P165 Characterization and risk of sarcopenia in patients with Ulcerative Colitis, compared with older and younger adults. Cross-sectional study.

Alison , S.C.(1);Ylse , G.G.(2);Viridiana , M.M.(1);Bueno Hernández, N.(1);

(1)General Hospital of Mexico Dr. Eduardo Licega, Research division, Mexico City-, Mexico;(2)Medica Sur, Gastroenterology, Mexico City, Mexico;


Ulcerative colitis (UC) is characterized by being associated with a large number of extraintestinal manifestations that can affect any organ before or during the course of the disease, one of which is sarcopenia. Which is a progressive disorder of the generalized skeletal muscle that causes a decrease in muscle mass, muscle strength, and physical performance. In a patient with UC, it can cause an increased risk of falls and fractures, impaired ability to perform daily activities, and increased mortality. The objective of this study was to characterize and measure the risk of sarcopenia in UC patients compared to elderly people. 


The study included 78 people of both genders and treated in the gastroenterology service of the Hospital General de México “Dr. Eduardo Liceaga ”. This was a cross-sectional study in patients with UC, elderly people, and healthy volunteers. Sarcopenia was diagnosed through measurement of muscle mass (bioelectric impedance), muscle strength (dynamometry), and physical performance (gait speed and Sit to Stand Test). And all the participants were divided into presarcopenia, sarcopenia, and severe sarcopenia. 


In this study 26 patients with UC, 22 older adults, and 30 healthy volunteers were included. In the UC group, there was a mean age of 40±10, in the elderly people group had a mean of 68±9.09 and healthy volunteers was 39±9.16. We can see that in the three groups there was a greater presence of women (UC: 57.7%; elderly 68.2% and healthy volunteers: 73.3%). The prevalence of sarcopenia was significantly higher in the UC group (27%) than in the elderly people (14%) and healthy volunteers (3%) group (P<0.05). However, the presence of presarcopenia was higher in elderly people (41%), compared to UC (23%) and healthy volunteers (17%) (P<0.05). The risk of developing sarcopenia was higher in UC patients compared to elderly people (OR=12.8; 95%CI=1.4–11.8; P=0.008). In UC patients there was lower physical performance (m/s=7.52±1.15) compared to the elderly people (m/s=7.72±1.39) and healthy volunteers (m/s=4.66±0.74).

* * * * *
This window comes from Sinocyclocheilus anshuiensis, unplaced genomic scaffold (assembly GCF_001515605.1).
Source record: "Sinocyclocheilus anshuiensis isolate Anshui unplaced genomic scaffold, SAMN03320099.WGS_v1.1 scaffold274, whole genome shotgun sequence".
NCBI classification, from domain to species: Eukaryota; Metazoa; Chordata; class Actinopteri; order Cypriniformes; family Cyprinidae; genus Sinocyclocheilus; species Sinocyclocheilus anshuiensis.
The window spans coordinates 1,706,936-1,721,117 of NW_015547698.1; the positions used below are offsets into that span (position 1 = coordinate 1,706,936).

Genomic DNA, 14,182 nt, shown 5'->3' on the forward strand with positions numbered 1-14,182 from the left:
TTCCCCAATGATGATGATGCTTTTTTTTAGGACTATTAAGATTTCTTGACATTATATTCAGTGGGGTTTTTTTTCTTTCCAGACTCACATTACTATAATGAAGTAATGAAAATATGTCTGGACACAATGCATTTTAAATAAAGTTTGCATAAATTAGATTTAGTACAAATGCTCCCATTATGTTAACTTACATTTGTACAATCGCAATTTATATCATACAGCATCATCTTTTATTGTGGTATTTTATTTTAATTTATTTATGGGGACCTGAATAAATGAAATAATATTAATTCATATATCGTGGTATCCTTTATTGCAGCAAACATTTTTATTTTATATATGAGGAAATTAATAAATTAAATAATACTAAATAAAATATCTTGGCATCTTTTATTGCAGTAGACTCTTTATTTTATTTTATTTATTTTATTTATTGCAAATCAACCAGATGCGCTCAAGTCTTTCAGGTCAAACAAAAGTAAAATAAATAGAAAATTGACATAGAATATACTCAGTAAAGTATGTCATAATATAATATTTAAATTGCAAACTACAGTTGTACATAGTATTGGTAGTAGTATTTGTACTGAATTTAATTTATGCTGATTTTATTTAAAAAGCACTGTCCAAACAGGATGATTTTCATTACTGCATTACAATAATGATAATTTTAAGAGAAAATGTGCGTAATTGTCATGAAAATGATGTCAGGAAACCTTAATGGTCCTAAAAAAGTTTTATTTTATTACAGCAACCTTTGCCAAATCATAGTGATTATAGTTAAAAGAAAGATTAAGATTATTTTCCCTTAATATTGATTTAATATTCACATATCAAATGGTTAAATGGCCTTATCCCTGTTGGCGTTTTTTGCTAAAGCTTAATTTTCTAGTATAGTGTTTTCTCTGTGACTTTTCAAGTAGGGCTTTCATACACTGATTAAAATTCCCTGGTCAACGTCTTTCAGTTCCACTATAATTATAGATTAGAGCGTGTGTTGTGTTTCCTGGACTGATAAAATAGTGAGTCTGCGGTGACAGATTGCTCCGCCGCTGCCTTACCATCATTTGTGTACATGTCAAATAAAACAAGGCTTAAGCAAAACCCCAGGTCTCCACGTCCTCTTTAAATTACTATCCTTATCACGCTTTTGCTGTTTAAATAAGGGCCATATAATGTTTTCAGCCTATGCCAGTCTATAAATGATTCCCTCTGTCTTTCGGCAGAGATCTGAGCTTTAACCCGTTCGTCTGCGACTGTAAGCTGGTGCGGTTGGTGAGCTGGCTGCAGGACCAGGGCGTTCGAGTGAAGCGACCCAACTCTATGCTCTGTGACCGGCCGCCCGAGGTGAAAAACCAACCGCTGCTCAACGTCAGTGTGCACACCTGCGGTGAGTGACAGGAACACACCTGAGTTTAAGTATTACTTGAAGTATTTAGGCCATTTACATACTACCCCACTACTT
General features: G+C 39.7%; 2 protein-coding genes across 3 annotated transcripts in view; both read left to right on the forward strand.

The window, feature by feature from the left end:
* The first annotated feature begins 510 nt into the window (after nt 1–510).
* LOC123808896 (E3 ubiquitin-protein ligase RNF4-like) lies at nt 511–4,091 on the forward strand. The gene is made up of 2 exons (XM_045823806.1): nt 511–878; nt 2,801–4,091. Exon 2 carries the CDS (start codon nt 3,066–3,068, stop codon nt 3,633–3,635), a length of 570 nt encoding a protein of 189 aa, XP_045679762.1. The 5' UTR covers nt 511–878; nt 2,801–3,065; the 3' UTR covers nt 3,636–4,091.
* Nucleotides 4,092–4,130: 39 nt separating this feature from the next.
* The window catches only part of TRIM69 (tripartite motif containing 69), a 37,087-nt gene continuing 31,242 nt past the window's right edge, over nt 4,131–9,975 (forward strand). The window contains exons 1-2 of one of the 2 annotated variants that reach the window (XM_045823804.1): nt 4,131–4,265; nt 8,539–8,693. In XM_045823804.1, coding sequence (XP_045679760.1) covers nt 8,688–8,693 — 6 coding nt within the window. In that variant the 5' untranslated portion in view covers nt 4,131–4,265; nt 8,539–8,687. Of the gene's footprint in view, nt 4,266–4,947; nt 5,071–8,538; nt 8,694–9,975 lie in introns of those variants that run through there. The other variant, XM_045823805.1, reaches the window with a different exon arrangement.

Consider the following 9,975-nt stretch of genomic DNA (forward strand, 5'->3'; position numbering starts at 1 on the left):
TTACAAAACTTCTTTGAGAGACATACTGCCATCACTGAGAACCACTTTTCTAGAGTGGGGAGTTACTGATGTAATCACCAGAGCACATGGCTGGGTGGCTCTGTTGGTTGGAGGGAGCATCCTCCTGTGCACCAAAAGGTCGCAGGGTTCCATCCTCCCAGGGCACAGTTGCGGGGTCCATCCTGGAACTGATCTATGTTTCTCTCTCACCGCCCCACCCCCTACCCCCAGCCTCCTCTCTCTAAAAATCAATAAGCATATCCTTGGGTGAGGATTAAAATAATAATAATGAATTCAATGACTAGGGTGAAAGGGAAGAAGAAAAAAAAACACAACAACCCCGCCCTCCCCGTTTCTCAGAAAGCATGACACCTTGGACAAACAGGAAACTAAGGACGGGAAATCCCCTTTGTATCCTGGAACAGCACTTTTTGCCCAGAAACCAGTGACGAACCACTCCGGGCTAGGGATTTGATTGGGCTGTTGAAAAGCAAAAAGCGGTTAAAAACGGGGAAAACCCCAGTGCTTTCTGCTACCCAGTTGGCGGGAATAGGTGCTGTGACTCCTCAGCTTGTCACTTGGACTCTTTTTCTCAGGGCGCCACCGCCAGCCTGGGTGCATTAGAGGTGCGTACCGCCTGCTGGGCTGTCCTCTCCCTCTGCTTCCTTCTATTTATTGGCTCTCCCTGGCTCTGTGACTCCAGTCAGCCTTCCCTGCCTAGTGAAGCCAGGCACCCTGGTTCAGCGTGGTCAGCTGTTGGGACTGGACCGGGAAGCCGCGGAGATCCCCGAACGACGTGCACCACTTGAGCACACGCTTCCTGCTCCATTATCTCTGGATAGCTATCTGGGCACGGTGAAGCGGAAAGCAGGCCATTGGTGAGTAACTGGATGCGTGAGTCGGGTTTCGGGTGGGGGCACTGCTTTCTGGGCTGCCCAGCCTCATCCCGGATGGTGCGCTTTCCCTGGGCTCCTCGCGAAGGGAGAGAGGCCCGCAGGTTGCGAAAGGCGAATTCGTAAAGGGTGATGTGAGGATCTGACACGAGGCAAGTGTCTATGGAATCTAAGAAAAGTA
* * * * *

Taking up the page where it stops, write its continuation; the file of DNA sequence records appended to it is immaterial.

Sarcopenia has a high prevalence in patients with UC. Patients with a diagnosis of UC have a higher risk of presenting sarcopenia compared to older adults. Sarcopenia manifests with physical deterioration in UC patients. A multidisciplinary approach is necessary for the early detection of sarcopenia to avoid the risk of falls, fractures, impaired movement capacity, increased mortality, and poor response to treatment.